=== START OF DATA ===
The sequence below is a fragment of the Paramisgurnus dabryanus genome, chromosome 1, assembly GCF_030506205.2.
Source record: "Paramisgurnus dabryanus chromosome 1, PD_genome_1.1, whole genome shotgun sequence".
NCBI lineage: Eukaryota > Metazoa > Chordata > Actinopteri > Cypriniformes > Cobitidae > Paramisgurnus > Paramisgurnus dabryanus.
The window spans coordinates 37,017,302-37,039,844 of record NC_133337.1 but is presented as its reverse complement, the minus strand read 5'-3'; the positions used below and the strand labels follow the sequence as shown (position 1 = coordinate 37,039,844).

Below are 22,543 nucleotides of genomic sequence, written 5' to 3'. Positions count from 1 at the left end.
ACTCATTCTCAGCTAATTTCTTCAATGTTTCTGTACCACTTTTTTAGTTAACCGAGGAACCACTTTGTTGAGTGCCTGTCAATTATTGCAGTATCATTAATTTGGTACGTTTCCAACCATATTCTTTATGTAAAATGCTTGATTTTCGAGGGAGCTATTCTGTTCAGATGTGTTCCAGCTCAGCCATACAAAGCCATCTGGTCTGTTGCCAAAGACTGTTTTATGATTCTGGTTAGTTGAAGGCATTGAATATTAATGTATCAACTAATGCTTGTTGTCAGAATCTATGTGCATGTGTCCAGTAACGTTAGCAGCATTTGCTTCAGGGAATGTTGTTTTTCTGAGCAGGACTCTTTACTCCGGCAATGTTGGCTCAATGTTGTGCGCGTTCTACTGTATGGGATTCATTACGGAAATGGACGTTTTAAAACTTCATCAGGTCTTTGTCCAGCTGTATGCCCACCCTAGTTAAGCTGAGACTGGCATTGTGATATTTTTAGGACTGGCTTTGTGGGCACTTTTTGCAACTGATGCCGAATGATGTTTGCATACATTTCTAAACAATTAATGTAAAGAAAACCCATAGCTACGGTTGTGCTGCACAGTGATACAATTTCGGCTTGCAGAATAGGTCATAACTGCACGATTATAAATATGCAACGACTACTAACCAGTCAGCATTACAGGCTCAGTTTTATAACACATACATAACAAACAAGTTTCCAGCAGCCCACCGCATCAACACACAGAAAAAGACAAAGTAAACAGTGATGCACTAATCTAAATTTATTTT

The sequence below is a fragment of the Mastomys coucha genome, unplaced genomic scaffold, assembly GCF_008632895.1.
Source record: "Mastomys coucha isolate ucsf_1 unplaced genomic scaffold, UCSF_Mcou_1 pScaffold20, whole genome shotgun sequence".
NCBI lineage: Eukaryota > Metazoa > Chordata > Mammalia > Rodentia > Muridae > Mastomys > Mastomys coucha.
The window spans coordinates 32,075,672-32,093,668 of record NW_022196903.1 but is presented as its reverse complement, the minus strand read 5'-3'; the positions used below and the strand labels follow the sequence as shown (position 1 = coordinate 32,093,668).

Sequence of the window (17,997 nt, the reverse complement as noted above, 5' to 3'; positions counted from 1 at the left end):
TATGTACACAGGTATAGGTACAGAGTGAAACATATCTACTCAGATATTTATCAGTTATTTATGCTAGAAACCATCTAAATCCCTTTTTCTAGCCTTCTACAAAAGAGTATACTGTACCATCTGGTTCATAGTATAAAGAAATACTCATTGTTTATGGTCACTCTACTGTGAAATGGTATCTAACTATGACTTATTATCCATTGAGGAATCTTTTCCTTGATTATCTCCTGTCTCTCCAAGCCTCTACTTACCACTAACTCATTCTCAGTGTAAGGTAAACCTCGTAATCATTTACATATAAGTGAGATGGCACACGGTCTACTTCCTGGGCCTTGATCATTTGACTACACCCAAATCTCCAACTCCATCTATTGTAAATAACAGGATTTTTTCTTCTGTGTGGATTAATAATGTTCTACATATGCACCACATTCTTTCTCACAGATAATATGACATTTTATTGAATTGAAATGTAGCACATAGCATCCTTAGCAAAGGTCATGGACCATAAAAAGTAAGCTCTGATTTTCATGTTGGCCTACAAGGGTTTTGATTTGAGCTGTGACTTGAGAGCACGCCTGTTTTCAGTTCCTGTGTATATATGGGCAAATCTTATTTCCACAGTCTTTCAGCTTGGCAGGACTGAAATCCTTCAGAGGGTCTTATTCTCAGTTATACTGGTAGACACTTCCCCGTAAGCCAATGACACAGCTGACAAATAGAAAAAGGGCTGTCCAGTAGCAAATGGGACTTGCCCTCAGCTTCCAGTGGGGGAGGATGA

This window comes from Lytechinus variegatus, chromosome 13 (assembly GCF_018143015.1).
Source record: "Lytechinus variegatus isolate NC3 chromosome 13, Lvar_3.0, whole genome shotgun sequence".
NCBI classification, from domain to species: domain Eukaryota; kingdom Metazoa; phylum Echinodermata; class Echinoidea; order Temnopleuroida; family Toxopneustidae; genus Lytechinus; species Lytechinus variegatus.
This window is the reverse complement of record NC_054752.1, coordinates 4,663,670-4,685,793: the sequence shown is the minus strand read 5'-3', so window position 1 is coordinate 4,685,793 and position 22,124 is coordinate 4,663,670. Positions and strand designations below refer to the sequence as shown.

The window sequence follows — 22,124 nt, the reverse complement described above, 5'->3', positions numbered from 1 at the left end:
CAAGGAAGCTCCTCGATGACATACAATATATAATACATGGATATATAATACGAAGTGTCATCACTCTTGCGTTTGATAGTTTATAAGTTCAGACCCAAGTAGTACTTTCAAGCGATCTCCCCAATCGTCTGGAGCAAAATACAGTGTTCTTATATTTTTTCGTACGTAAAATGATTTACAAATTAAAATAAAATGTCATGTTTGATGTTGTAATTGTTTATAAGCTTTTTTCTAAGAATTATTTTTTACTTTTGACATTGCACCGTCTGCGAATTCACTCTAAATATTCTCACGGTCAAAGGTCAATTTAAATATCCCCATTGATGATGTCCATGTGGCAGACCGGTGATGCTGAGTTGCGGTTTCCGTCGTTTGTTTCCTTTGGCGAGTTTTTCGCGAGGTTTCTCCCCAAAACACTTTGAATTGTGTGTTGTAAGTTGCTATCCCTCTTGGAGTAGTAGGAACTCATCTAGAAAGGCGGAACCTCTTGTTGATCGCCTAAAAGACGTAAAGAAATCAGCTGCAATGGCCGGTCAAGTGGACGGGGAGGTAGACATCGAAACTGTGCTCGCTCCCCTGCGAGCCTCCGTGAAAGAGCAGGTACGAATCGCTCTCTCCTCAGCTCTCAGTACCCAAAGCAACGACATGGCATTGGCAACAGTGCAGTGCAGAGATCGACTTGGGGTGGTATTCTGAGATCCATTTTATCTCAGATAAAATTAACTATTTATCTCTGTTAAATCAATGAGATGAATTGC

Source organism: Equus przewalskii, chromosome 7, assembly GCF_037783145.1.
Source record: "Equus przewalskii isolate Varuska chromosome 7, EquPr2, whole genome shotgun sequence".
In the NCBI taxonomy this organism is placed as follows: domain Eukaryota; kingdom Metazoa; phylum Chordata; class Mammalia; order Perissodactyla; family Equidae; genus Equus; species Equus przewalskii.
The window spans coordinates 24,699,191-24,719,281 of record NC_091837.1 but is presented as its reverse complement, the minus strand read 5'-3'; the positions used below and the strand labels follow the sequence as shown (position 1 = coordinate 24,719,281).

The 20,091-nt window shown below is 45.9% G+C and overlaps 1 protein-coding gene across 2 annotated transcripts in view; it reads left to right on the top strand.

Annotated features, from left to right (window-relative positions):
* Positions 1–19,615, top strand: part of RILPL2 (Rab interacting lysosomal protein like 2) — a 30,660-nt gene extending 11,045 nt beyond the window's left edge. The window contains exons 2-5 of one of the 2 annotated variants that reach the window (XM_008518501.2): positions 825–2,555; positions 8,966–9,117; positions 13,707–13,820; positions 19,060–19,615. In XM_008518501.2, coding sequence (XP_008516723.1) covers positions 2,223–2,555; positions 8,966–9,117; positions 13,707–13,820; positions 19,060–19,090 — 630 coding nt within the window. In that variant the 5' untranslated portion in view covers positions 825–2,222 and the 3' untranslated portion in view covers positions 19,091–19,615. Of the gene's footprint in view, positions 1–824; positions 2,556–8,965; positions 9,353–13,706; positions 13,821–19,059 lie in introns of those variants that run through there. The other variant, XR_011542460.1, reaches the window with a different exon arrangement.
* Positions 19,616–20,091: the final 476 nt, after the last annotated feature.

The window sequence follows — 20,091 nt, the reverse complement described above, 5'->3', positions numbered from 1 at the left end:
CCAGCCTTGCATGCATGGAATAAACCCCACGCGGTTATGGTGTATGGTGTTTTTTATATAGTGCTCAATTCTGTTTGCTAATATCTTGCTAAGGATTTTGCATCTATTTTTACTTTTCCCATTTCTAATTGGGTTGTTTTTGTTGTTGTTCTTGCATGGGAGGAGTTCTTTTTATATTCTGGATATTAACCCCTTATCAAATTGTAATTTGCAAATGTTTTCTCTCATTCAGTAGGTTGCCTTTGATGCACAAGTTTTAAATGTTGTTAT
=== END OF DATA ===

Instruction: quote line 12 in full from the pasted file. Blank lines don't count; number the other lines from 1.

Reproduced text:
TATGTACACAGGTATAGGTACAGAGTGAAACATATCTACTCAGATATTTATCAGTTATTTATGCTAGAAACCATCTAAATCCCTTTTTCTAGCCTTCTACAAAAGAGTATACTGTACCATCTGGTTCATAGTATAAAGAAATACTCATTGTTTATGGTCACTCTACTGTGAAATGGTATCTAACTATGACTTATTATCCATTGAGGAATCTTTTCCTTGATTATCTCCTGTCTCTCCAAGCCTCTACTTACCACTAACTCATTCTCAGTGTAAGGTAAACCTCGTAATCATTTACATATAAGTGAGATGGCACACGGTCTACTTCCTGGGCCTTGATCATTTGACTACACCCAAATCTCCAACTCCATCTATTGTAAATAACAGGATTTTTTCTTCTGTGTGGATTAATAATGTTCTACATATGCACCACATTCTTTCTCACAGATAATATGACATTTTATTGAATTGAAATGTAGCACATAGCATCCTTAGCAAAGGTCATGGACCATAAAAAGTAAGCTCTGATTTTCATGTTGGCCTACAAGGGTTTTGATTTGAGCTGTGACTTGAGAGCACGCCTGTTTTCAGTTCCTGTGTATATATGGGCAAATCTTATTTCCACAGTCTTTCAGCTTGGCAGGACTGAAATCCTTCAGAGGGTCTTATTCTCAGTTATACTGGTAGACACTTCCCCGTAAGCCAATGACACAGCTGACAAATAGAAAAAGGGCTGTCCAGTAGCAAATGGGACTTGCCCTCAGCTTCCAGTGGGGGAGGATGA